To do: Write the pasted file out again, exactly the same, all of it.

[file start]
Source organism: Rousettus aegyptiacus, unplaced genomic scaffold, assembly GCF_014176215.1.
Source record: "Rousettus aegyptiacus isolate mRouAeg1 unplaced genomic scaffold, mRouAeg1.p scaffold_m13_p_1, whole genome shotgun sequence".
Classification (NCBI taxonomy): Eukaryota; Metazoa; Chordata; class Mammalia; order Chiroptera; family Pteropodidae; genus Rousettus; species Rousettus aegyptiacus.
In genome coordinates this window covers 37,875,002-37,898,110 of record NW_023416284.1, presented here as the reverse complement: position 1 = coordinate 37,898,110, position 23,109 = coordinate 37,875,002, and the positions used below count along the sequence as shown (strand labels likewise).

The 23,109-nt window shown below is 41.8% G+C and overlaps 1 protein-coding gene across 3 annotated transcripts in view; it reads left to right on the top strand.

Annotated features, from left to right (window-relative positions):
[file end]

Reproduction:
Source organism: Rousettus aegyptiacus, unplaced genomic scaffold, assembly GCF_014176215.1.
Source record: "Rousettus aegyptiacus isolate mRouAeg1 unplaced genomic scaffold, mRouAeg1.p scaffold_m13_p_1, whole genome shotgun sequence".
Classification (NCBI taxonomy): Eukaryota; Metazoa; Chordata; class Mammalia; order Chiroptera; family Pteropodidae; genus Rousettus; species Rousettus aegyptiacus.
In genome coordinates this window covers 37,875,002-37,898,110 of record NW_023416284.1, presented here as the reverse complement: position 1 = coordinate 37,898,110, position 23,109 = coordinate 37,875,002, and the positions used below count along the sequence as shown (strand labels likewise).

The 23,109-nt window shown below is 41.8% G+C and overlaps 1 protein-coding gene across 3 annotated transcripts in view; it reads left to right on the top strand.

Annotated features, from left to right (window-relative positions):